Theme: Remembering All That God Has Done
In this week’s lessons we see the importance of remembering all the blessings that God has given to us.
Scripture: Psalm 78:1-72
There is a sense in which the stanza of Psalm 78 beginning with verse 40 goes back to the beginning and thus starts to tell the story of Israel’s base ingratitude to God all over again, beginning with the exodus from Egypt and with the people’s failure to remember God’s miracles of redemption on their behalf. Some commentators outline the psalm around these two halves.1 In my judgment, the last half does not exactly repeat the first. But the fresh start is significant, for it is as if Asaph is acknowledging that God had done everything possible to win the people over. They had not responded. Thus, the only thing to do is to tell the entire story all over again, hoping that something about it might stick with them this second time.
Think back on what God has done. In stanza one, we were reminded that he had done miracles, but the people had forgotten them. In stanza two, we were reminded that God provided for the people’s needs abundantly, but they had remained unsatisfied. In stanza three, we were reminded of God’s just judgments, but these only produced a false repentance. In fact, not even his mercy was effective. For in spite of his mercy, the people “often … rebelled against him in the desert and grieved him in the wasteland” (v. 40)! Miracles! Provision! Judgment! Mercy! Four great actions. Yet in spite of them, the outcome was rebellion and unbelief.
How is this possible? The answer is in verse 42, which is perhaps the most important verse in the psalm. It says, “They did not remember his power the day he redeemed them from the oppressor.”
That is it! That is it exactly! They had forgotten God’s redemption (v. 42). They had forgotten what God did on their behalf. Do we? I am sure we do, or we would not sin as grievously or as often as we do. Commentator Derek Kidner says on this point, “If redemption itself is forgotten…faith and love will not last long.”2 He means that if we forget what it cost God to redeem us from our sins through Jesus’ death, we will not long trust him in life’s trials or love him enough to obey him in times of temptation.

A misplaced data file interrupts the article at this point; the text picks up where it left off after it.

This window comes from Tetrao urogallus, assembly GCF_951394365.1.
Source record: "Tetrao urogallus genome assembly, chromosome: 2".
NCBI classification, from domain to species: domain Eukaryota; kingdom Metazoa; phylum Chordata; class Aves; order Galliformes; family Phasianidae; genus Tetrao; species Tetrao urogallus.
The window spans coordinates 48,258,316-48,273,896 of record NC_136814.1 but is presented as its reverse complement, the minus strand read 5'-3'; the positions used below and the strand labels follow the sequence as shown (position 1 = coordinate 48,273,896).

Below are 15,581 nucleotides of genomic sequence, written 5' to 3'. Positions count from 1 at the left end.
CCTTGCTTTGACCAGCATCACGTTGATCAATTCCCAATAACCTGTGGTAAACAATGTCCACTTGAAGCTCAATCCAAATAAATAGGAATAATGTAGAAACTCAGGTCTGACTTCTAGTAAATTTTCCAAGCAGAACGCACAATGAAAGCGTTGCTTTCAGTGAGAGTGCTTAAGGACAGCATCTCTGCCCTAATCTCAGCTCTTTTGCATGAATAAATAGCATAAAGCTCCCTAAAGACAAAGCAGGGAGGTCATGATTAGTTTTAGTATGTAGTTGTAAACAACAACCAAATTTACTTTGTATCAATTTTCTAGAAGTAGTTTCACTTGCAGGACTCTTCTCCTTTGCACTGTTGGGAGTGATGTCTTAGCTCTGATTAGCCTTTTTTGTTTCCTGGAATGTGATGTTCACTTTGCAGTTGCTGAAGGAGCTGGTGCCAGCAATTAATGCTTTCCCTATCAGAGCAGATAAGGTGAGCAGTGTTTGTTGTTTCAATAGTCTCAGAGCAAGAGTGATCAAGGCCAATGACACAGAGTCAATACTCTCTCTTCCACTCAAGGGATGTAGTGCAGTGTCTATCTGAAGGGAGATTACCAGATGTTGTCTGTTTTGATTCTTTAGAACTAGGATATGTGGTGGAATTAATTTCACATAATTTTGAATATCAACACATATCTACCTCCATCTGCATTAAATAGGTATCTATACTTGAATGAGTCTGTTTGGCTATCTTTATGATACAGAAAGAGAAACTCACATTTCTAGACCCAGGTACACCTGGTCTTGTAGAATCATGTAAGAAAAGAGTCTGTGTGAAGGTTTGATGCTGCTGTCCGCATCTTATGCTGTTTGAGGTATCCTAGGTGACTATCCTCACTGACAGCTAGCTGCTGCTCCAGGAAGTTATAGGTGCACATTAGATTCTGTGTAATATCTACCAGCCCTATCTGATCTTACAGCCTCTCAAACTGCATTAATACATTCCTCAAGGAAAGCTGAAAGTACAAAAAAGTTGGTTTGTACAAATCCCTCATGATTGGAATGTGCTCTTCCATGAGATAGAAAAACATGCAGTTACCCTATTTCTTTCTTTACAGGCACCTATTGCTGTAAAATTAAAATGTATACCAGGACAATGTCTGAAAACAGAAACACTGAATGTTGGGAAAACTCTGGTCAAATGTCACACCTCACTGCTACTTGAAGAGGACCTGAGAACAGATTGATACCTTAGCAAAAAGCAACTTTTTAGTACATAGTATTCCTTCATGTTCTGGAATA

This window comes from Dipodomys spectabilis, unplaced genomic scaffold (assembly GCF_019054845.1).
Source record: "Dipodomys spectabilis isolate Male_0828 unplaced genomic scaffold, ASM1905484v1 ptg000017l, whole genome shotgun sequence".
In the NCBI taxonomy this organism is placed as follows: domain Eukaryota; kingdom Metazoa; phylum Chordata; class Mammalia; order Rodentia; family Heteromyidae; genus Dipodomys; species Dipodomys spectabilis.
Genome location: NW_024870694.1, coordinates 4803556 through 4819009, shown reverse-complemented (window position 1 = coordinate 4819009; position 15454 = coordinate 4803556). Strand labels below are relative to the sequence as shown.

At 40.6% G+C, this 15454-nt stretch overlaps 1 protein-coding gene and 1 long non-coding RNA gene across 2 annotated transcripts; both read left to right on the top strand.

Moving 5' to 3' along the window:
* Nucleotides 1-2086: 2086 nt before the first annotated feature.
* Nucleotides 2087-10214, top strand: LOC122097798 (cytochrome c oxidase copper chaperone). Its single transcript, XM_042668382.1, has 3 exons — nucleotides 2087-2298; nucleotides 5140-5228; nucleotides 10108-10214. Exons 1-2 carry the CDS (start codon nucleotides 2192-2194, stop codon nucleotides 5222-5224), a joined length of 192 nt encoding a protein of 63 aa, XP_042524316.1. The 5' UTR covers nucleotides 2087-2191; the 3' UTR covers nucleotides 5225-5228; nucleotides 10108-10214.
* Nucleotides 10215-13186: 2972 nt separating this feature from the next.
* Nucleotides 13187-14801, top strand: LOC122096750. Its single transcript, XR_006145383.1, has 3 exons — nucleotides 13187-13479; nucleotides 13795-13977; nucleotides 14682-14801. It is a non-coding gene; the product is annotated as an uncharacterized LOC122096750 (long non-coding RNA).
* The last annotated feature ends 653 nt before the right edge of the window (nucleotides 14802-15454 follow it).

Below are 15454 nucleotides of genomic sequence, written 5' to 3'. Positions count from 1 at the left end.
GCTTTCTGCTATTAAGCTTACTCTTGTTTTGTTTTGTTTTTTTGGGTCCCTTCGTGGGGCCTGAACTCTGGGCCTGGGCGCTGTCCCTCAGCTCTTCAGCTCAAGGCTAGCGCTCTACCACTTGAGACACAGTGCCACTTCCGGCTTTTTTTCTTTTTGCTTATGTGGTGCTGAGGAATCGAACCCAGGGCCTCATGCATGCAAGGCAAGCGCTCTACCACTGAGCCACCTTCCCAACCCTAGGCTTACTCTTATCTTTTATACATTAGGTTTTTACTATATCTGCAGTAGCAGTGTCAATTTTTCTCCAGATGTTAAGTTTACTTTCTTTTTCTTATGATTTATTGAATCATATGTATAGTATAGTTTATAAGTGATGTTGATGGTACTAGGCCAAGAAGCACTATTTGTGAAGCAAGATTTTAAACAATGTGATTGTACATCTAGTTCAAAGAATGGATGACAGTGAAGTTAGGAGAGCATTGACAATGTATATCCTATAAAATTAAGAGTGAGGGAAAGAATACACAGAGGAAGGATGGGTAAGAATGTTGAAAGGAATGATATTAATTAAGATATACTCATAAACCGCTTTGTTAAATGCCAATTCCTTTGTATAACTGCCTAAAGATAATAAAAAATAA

What is the cure? Certainly, we should be getting it by this time. It is to remember, which is what this psalm is about. We need to remember all that God has done.
What Asaph calls to mind particularly in this section are the plagues God brought on the Egyptians, surely one of the greatest single displays of God’s power and judgments in history. He does not list all the plagues, but he gives a good description of at least six of them. The psalm omits the plague of gnats, the disease inflicted on the livestock, the boils visited on the people, and the days of darkness. There is no discernable reason either for the choice of the six judgments or the omission of the other four. The plagues that are mentioned build forcefully toward the last terrible judgment of God against the firstborn, which is then placed in sharp and beautiful contrast to the way God led his people out of Egypt like a flock of timid but safe and trusting sheep.
1See J.J. Stewart Perowne, Commentary on the Psalms, 2 vols. in 1, vol. 2, p. 58; and Marvin E. Tate, Word Biblical Commentary, vol. 20 (Dallas: Word, 1990), pp. 287, 288.
2Derek Kidner, Psalms 73-150: A Commentary on Books III-v of the Psalms (Leicester, England, and Downers Grove, IL: Intervarsity, 1975), p. 284.
Why is having a fresh start significant for Asaph?
List God’s actions and the people’s response that is seen in the first half of Psalm 78.
What is the primary error committed by the Israelites in verse 42?
Why does the psalmist recall the plagues?
Reflection: What has God done on your behalf? How can you remember all that God has done for you?